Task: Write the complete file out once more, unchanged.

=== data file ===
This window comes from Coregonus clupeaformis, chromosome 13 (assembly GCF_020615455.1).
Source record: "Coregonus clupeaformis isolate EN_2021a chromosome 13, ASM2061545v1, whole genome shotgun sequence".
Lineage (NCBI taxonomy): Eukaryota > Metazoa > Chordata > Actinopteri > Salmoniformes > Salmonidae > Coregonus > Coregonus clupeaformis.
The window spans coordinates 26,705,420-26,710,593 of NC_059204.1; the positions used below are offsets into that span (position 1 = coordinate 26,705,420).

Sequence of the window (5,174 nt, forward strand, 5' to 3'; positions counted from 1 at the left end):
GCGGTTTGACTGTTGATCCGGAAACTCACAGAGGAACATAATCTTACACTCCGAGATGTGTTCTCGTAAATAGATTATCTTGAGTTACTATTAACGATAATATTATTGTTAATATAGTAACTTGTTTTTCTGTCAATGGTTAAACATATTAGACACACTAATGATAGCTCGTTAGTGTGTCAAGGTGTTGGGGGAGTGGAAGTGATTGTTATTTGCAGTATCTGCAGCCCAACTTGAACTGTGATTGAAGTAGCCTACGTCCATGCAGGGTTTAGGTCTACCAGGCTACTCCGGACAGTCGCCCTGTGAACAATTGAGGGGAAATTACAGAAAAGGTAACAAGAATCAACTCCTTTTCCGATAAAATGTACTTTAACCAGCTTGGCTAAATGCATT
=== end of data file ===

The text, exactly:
This window comes from Coregonus clupeaformis, chromosome 13 (assembly GCF_020615455.1).
Source record: "Coregonus clupeaformis isolate EN_2021a chromosome 13, ASM2061545v1, whole genome shotgun sequence".
Lineage (NCBI taxonomy): Eukaryota > Metazoa > Chordata > Actinopteri > Salmoniformes > Salmonidae > Coregonus > Coregonus clupeaformis.
The window spans coordinates 26,705,420-26,710,593 of NC_059204.1; the positions used below are offsets into that span (position 1 = coordinate 26,705,420).

Sequence of the window (5,174 nt, forward strand, 5' to 3'; positions counted from 1 at the left end):
GCGGTTTGACTGTTGATCCGGAAACTCACAGAGGAACATAATCTTACACTCCGAGATGTGTTCTCGTAAATAGATTATCTTGAGTTACTATTAACGATAATATTATTGTTAATATAGTAACTTGTTTTTCTGTCAATGGTTAAACATATTAGACACACTAATGATAGCTCGTTAGTGTGTCAAGGTGTTGGGGGAGTGGAAGTGATTGTTATTTGCAGTATCTGCAGCCCAACTTGAACTGTGATTGAAGTAGCCTACGTCCATGCAGGGTTTAGGTCTACCAGGCTACTCCGGACAGTCGCCCTGTGAACAATTGAGGGGAAATTACAGAAAAGGTAACAAGAATCAACTCCTTTTCCGATAAAATGTACTTTAACCAGCTTGGCTAAATGCATT